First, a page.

Psychology of Technology: Ad Out!
No, I’m not talking about the U. S. Open Tennis Championships just concluded in New York. I’m talking about the invasion of Web site real estate by all manner of ads. Have you looked at your most frequently visited Web sites lately, I mean really looked at them. Go back to a few and take a really careful look. What do you see? That’s right, you may not have noticed it before because you’ve become so inured to them, but you may actually see more ads than content on any given Web page.
In researching this post, I have learned far more than I cared to about the ways in which on-line advertisers try to entice us into giving them that little bit of ‘click love’ that they so crave. Sex, money, outlandish claims, irrelevant information, nothing is out of bounds when it comes to grabbing our attention and generating the almighty dollar (or Euro or Yen).
I also learned about all of the different types of Web ads and their evolution in sophistication. Banner and sidebar ads at the top of a Web site? Gosh, I don’t even notice them anymore. Those crafty Web advertisers need to do better than that to get my attention. And they sure try. Remember pop-up ads? Boy, were those dinosaurs a nuisance. But no longer thanks to those clever pop-up blockers (though those pesky Netflix ads still seem to get through).
How about those before-you-even-get-to-the-home-page ads that you must “Skip This Ad” to even get to what you want to see. Those are beyond irritating. Now we’re getting into Web ad territory that really gets my knickers in an uproar (haven’t used that one in a few decades). Have you ever arrived at a Web page excited to read something of interest and, just as you’re about to start reading, a pull-down banner ad blocks your view? Aarrgghh! These days, you can’t move your mouse very far on the screen without some infuriating little pop-up window appearing. What do you think of interstitials? Uh?, you ask. These are the ads that appear when you transition from one page of a site to the next, forcing you to wait it out or suffer the indignity of having to click again just to get the page you wanted in the first place. I find roll-overs, those ads that look like links, but have a double underline and cause a small window to pop up when you roll over it, especially annoying. Scrolling on sites with roll-overs is like playing an obstacle-course video game trying to avoid the booby traps as you move down the page. Then there are floating ads that move across the screen and follow your scrolling movements. And unicast ads bombard us with video and sound without prompting and require effort to find the ad and turn off the darned thing off.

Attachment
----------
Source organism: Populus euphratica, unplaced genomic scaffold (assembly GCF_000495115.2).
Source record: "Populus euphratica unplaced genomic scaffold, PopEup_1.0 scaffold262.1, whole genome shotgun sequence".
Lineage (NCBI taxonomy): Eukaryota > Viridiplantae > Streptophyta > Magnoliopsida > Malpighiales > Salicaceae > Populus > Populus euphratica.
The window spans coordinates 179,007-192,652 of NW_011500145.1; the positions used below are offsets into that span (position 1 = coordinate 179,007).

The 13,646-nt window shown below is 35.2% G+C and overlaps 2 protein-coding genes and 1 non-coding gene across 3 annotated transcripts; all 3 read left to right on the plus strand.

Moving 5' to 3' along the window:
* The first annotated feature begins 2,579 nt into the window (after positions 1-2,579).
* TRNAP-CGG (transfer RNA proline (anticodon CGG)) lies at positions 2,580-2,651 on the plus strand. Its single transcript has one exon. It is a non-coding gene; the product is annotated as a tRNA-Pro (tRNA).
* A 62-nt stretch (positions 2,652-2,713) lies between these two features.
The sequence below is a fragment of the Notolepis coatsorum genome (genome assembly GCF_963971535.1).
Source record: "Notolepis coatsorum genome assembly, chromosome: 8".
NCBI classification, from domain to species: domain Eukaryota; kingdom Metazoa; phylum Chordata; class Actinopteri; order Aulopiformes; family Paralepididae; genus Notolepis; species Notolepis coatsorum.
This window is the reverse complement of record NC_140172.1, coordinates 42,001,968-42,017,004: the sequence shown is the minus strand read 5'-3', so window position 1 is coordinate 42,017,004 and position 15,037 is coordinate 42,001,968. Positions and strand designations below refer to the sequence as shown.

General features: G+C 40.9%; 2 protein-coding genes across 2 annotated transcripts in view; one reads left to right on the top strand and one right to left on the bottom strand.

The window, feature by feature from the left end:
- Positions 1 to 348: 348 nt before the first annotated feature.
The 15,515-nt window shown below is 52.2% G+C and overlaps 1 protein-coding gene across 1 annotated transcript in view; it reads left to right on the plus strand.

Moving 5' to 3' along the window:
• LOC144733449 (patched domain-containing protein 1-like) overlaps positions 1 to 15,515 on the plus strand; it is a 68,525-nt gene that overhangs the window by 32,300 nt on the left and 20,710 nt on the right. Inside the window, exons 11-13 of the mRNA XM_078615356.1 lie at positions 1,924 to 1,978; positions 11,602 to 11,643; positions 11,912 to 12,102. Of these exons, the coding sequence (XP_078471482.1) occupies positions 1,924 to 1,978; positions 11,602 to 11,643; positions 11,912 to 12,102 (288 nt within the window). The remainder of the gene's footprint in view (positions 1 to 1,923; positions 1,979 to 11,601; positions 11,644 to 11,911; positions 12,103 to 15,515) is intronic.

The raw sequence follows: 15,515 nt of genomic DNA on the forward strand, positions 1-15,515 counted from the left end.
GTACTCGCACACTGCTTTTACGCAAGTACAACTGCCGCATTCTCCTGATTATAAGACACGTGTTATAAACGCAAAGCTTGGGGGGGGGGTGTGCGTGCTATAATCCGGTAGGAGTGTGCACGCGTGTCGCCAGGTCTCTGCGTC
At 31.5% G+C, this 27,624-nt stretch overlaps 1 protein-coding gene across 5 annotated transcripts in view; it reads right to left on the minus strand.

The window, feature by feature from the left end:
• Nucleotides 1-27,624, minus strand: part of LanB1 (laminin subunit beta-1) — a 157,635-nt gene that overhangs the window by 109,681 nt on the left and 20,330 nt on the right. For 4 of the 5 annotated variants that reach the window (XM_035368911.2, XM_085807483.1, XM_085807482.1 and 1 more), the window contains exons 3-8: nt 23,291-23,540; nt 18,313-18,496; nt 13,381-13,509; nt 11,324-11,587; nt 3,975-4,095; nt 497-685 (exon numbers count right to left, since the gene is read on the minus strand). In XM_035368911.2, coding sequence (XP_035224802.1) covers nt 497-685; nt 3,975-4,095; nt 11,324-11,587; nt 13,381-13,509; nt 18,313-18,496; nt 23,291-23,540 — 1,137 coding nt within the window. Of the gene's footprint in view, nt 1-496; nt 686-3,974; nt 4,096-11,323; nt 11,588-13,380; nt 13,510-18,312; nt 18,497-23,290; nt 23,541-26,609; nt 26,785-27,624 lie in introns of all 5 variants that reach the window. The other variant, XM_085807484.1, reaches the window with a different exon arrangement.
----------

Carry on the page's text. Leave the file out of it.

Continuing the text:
I accept that Web sites need to be financially self-sustaining. And Web ads allow us to access a vast universe of information and services free of charge. I can live with many Web ads; I just ignore them. My basic philosophy is that if they don’t bother me (too much), I won’t bother them. But I get really steamed when Web ads infringe on my ability to accomplish what I want on a Web site, namely, view content. When Web ads waste my time and distract me from my purpose, then they have gone too far. That’s when I stand with Howard Beale, the fictional newscaster in the film Network who, on the brink of insanity, declares, “I’m mad as Hell and I’m not going to take this anymore.”
Has that line been crossed from necessary evil to unacceptable intrusion? Should these ads be labeled for what I think they are: spam and an unwelcome and inappropriate infringement on my Web-viewing experience? Should we be able to opt out of Web ads? We don’t boycott TV, radio, or magazines because we are in inundated with commercials and ads. We’ve just come to accept them as a part of television (though commercial-free HBO sure is a joy to watch). In fact, advertising on TV has become another form of viewing entertainment, for example, the commercials seen during the Super Bowl. Should Web advertising be any different?
And prepare yourself, this is just the beginning. Web advertising, only about a dozen or so years old now, is still in its infancy. There are some very smart people out there looking for new and more intrusive ways to get our attention and lure us into clicking on their ads. So do we accept them as we do on TV, radio, and magazines? Or do we demand legislation that gives up the power to opt out? My sense is that, at least for the foreseeable future, we’ll just have to suck it up. I don’t see Web ads going away any time soon, so if we want the wheat, we’ll have to accept the chaff, at least until other smart people find ways to block more of the irritating little intruders.
P.S. Thanks to Tyler Earman for introducing the image and the idea for this post to me.